The Government introduced a new Health Bill (Fluoridation of Drinking Water) to Parliament on the 14th of November with the intention of shifting the power of fluoridation from the local councils to the District Health Boards (DHBs). This was the first reading of the Bill in Parliament and the issue is now due to go to the Health Select Committee some time over the coming months, probably early next year.
This Bill says that our local councils will have to add fluoridation chemicals to the drinking water if the DHB orders them to, and councils cannot stop adding fluoridation chemicals unless the DHB tells them to.
DHBs are contractually obligated to enact Ministry of Health policies, so if the MoH tells DHBs to fluoridate, they will be compelled to do so. The wording of the Bill clearly illustrates how the MoH expects DHBs to accept the MoH’s erroneous opinion of safety and effectiveness. It says the DHBs are legally required to look at (but not legally required to QUESTION) “the scientific evidence around the effectiveness of fluoridation on reducing dental decay” and to “take into account the oral health of their community and the likely financial cost saving.”
We can see by this directive wording that DHBs will not be required to look into the potential adverse health effects of ingesting fluoridation chemicals; how much fluoride people are already exposed to; or how many people have dental fluorosis.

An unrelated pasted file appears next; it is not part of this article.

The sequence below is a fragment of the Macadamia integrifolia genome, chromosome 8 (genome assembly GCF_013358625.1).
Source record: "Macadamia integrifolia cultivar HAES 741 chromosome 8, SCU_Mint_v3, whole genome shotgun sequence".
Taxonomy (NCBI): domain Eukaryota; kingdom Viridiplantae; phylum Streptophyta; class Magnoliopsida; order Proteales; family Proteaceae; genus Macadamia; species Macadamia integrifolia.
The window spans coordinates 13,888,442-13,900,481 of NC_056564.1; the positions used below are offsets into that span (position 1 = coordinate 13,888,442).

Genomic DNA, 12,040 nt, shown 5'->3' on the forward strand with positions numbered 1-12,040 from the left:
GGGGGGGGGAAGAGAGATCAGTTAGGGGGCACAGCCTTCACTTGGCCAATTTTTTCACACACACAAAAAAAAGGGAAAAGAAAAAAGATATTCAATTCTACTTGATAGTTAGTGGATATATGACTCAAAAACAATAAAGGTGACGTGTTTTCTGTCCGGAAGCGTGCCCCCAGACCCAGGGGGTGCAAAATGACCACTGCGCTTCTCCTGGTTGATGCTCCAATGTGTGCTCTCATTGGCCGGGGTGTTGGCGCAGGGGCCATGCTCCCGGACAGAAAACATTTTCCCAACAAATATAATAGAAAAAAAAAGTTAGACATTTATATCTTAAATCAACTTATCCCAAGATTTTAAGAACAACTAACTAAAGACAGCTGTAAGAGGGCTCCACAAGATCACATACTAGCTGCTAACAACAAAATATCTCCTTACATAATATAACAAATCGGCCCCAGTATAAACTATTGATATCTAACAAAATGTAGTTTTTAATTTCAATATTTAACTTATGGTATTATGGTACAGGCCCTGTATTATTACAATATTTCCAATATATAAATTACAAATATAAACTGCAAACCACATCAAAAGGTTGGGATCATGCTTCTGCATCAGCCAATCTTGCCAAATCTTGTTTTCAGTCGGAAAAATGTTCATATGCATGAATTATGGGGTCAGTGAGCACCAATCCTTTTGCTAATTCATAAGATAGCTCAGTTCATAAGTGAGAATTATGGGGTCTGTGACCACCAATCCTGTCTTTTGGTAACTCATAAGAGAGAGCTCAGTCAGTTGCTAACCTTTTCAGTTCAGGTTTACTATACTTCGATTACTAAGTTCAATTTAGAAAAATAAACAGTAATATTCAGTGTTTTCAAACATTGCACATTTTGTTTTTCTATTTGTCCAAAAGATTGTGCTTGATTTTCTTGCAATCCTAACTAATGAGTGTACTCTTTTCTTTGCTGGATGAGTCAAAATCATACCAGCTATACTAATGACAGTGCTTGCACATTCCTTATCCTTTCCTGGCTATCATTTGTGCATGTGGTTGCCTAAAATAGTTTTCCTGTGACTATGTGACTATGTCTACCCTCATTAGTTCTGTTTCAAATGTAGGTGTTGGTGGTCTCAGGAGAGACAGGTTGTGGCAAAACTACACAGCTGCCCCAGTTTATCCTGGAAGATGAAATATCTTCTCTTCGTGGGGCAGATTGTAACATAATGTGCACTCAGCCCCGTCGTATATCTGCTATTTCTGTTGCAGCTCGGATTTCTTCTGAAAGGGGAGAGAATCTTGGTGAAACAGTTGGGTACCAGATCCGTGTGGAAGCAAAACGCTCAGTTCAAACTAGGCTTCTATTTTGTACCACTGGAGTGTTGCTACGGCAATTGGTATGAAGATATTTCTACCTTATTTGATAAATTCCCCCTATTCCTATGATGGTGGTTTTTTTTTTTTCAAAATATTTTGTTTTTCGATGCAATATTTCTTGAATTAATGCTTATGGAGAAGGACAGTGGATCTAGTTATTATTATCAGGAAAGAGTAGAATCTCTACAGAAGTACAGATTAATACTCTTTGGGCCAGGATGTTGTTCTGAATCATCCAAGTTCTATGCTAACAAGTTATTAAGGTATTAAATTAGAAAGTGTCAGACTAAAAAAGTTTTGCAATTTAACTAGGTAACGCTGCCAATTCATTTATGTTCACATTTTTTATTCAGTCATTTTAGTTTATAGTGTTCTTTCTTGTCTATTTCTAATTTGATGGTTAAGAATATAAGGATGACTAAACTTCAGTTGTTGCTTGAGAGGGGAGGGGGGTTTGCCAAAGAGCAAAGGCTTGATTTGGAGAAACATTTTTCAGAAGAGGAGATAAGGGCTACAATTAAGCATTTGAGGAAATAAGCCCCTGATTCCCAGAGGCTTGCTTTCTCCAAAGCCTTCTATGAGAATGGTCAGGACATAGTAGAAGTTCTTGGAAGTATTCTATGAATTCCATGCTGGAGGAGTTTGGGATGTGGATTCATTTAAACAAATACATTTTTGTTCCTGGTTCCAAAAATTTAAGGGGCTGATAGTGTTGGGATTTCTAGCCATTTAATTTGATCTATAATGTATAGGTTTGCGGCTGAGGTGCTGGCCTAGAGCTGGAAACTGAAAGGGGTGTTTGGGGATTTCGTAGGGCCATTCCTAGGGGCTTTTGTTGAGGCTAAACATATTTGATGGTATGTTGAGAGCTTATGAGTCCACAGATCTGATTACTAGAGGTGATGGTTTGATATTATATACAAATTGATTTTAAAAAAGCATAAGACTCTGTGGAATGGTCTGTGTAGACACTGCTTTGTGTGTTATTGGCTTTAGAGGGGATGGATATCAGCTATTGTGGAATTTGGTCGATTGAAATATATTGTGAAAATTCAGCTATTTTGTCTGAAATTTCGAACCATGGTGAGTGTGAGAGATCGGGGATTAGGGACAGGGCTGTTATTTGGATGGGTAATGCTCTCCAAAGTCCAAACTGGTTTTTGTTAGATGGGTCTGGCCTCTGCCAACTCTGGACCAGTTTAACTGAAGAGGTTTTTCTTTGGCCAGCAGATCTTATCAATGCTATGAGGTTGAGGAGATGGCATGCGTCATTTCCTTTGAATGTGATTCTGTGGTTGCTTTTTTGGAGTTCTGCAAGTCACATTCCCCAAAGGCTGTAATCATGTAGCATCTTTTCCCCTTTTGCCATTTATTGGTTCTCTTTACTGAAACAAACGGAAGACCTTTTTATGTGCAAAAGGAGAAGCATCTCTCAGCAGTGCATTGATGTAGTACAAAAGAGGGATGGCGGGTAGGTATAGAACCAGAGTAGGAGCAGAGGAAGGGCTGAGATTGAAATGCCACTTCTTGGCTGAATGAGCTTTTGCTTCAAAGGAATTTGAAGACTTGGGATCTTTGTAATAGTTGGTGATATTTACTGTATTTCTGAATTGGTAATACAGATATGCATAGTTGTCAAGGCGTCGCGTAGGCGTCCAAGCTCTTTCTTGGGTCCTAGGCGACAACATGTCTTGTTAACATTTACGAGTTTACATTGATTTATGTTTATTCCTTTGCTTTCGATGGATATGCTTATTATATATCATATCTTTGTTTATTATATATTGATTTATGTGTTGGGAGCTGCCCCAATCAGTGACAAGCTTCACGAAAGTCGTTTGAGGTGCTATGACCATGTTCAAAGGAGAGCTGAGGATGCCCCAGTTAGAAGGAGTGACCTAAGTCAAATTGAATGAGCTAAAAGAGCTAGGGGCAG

Nor will the DHBs have to take into consideration what the people in that community want. This is at odds with what Jonathan Coleman has previously told us, when he said, “Local residents would still be able to have a say through their DHBs” (see Stuff 12th April). But, DHBs do not usually provide an opportunity for residents to speak to them, as local councils do.
However, we do actually see this as an opportunity to have fluoridation stopped throughout the whole country (see press release). The normal process for new Bills going through Parliament means that we should have the opportunity to make written and oral submissions to the Health Select Committee. Some simple changes to the new legislation before it goes to the Second Reading, such as requiring that DHBs find out how much fluoride the people in their community are getting – could spell the end of fluoridation in New Zealand.
The other issue, of course, is that since fluoridation doesn’t reduce dental decay, then there will be no reason for any DHB to start fluoridation, and all honest DHBs should direct their local councils to stop. The latest New Zealand study looking at dental health and the NZ School Dental data both show that for the vast majority of children there is no difference in decay rates between fluoridated and non-fluoridated areas.
We now need everyone to start writing to their local newspapers, their local MPs and sharing information on Facebook and Twitter. We hope thousands of people will put in a submission to the Health Select Committee when they call for them. We will keep you up to date with what’s happening and when and where to send your submissions – but we can all start preparing for this now.